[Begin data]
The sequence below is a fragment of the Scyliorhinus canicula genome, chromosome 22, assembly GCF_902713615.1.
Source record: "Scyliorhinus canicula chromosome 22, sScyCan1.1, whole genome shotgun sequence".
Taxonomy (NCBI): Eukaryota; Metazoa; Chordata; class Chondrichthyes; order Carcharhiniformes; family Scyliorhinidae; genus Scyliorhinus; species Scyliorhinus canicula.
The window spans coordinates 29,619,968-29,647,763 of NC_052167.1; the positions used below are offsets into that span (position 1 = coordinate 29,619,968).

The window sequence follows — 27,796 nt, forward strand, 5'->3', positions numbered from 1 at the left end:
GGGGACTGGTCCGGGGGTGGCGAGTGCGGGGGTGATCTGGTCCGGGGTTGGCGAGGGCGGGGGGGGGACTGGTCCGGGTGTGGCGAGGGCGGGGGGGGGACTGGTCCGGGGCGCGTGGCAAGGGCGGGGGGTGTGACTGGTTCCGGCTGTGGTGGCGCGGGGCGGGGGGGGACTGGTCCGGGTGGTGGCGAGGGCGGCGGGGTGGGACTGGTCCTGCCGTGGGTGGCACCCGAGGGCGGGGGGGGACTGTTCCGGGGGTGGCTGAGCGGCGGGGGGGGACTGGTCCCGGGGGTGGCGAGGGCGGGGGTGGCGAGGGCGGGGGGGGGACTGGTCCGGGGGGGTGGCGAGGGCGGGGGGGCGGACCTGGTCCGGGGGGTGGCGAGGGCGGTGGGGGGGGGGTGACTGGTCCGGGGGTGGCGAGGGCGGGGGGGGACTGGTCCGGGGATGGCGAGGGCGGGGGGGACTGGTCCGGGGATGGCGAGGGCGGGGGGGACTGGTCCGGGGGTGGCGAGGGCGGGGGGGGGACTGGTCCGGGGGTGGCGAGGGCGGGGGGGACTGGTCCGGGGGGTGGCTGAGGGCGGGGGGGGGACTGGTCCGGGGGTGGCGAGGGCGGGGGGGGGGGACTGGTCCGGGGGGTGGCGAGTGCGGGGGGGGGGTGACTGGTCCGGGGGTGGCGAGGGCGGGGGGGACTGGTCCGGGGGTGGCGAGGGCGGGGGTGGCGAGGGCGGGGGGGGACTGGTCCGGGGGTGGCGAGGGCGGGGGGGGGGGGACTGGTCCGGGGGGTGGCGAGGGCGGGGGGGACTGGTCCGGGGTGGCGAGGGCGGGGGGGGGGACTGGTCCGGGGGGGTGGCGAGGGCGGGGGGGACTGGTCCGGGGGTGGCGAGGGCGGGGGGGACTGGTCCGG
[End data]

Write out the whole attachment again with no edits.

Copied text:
The sequence below is a fragment of the Scyliorhinus canicula genome, chromosome 22, assembly GCF_902713615.1.
Source record: "Scyliorhinus canicula chromosome 22, sScyCan1.1, whole genome shotgun sequence".
Taxonomy (NCBI): Eukaryota; Metazoa; Chordata; class Chondrichthyes; order Carcharhiniformes; family Scyliorhinidae; genus Scyliorhinus; species Scyliorhinus canicula.
The window spans coordinates 29,619,968-29,647,763 of NC_052167.1; the positions used below are offsets into that span (position 1 = coordinate 29,619,968).

The window sequence follows — 27,796 nt, forward strand, 5'->3', positions numbered from 1 at the left end:
GGGGACTGGTCCGGGGGTGGCGAGTGCGGGGGTGATCTGGTCCGGGGTTGGCGAGGGCGGGGGGGGGACTGGTCCGGGTGTGGCGAGGGCGGGGGGGGGACTGGTCCGGGGCGCGTGGCAAGGGCGGGGGGTGTGACTGGTTCCGGCTGTGGTGGCGCGGGGCGGGGGGGGACTGGTCCGGGTGGTGGCGAGGGCGGCGGGGTGGGACTGGTCCTGCCGTGGGTGGCACCCGAGGGCGGGGGGGGACTGTTCCGGGGGTGGCTGAGCGGCGGGGGGGGACTGGTCCCGGGGGTGGCGAGGGCGGGGGTGGCGAGGGCGGGGGGGGGACTGGTCCGGGGGGGTGGCGAGGGCGGGGGGGCGGACCTGGTCCGGGGGGTGGCGAGGGCGGTGGGGGGGGGGTGACTGGTCCGGGGGTGGCGAGGGCGGGGGGGGACTGGTCCGGGGATGGCGAGGGCGGGGGGGACTGGTCCGGGGATGGCGAGGGCGGGGGGGACTGGTCCGGGGGTGGCGAGGGCGGGGGGGGGACTGGTCCGGGGGTGGCGAGGGCGGGGGGGACTGGTCCGGGGGGTGGCTGAGGGCGGGGGGGGGACTGGTCCGGGGGTGGCGAGGGCGGGGGGGGGGGACTGGTCCGGGGGGTGGCGAGTGCGGGGGGGGGGTGACTGGTCCGGGGGTGGCGAGGGCGGGGGGGACTGGTCCGGGGGTGGCGAGGGCGGGGGTGGCGAGGGCGGGGGGGGACTGGTCCGGGGGTGGCGAGGGCGGGGGGGGGGGGACTGGTCCGGGGGGTGGCGAGGGCGGGGGGGACTGGTCCGGGGTGGCGAGGGCGGGGGGGGGGACTGGTCCGGGGGGGTGGCGAGGGCGGGGGGGACTGGTCCGGGGGTGGCGAGGGCGGGGGGGACTGGTCCGG